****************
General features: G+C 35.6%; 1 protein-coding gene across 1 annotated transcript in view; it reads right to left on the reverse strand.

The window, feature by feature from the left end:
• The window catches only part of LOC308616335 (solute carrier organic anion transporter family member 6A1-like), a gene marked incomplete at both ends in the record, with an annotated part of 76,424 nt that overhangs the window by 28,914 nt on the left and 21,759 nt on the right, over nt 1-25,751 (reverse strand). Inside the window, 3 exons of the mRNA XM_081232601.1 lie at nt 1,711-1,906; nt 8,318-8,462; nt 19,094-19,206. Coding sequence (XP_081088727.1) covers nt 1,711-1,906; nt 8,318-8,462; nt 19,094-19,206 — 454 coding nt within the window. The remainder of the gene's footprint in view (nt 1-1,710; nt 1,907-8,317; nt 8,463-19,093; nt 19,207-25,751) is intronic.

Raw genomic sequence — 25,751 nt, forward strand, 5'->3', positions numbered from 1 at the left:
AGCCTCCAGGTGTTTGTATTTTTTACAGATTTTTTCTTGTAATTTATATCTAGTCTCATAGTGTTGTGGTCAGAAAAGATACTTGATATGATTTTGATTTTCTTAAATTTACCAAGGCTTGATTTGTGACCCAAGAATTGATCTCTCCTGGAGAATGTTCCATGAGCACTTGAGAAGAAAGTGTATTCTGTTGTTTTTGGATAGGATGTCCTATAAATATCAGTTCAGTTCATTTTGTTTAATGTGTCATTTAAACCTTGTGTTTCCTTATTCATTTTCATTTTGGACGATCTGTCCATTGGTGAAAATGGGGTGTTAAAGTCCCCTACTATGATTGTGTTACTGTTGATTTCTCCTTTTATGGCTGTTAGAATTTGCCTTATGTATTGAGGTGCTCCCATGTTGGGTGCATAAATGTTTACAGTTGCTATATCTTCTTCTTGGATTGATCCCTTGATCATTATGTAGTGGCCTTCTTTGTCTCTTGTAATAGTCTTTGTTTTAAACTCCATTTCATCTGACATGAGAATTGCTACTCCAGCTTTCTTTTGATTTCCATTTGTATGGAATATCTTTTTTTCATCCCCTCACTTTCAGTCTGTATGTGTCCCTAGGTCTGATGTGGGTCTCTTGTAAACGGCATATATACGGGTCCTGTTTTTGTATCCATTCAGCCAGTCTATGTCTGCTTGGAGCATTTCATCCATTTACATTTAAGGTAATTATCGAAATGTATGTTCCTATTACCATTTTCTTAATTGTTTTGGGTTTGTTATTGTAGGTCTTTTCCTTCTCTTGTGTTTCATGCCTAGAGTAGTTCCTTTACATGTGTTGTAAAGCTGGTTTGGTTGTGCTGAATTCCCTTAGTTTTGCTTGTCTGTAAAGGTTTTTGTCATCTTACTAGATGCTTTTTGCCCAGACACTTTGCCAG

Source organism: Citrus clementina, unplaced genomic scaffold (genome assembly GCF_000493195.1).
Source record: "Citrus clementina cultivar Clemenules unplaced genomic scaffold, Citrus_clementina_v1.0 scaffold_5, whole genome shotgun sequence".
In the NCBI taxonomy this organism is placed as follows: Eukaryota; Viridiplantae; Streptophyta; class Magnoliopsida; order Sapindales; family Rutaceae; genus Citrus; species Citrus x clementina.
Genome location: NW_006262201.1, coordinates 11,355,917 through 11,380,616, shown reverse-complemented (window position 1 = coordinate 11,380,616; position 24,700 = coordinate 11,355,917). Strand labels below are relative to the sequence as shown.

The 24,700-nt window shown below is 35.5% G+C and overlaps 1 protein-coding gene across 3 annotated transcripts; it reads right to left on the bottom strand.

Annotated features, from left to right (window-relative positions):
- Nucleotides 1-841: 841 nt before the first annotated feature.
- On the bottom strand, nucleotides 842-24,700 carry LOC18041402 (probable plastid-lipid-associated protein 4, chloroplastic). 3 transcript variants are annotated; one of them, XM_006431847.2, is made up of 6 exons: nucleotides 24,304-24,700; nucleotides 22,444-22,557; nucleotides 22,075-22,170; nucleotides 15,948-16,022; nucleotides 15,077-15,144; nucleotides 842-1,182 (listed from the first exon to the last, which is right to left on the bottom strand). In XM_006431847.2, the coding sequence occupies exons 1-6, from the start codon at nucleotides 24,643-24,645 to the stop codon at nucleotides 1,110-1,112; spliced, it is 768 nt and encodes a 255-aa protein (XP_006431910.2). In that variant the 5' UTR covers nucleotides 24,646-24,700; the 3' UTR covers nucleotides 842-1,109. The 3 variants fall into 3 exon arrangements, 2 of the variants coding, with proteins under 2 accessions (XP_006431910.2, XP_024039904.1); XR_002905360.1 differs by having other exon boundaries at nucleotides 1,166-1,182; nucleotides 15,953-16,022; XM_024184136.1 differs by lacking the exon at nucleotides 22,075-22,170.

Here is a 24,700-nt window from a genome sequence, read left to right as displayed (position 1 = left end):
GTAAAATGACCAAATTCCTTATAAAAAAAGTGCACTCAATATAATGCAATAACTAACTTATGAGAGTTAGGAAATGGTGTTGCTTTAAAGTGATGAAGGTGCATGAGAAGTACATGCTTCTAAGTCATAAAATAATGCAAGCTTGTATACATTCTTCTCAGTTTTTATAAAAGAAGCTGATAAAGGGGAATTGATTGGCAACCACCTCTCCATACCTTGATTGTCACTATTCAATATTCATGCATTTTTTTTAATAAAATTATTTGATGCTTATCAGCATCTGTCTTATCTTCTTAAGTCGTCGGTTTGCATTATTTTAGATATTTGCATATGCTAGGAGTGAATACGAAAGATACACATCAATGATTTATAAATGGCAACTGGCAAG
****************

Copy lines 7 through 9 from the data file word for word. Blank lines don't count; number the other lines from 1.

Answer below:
Source record: "Citrus clementina cultivar Clemenules unplaced genomic scaffold, Citrus_clementina_v1.0 scaffold_5, whole genome shotgun sequence".
In the NCBI taxonomy this organism is placed as follows: Eukaryota; Viridiplantae; Streptophyta; class Magnoliopsida; order Sapindales; family Rutaceae; genus Citrus; species Citrus x clementina.
Genome location: NW_006262201.1, coordinates 11,355,917 through 11,380,616, shown reverse-complemented (window position 1 = coordinate 11,380,616; position 24,700 = coordinate 11,355,917). Strand labels below are relative to the sequence as shown.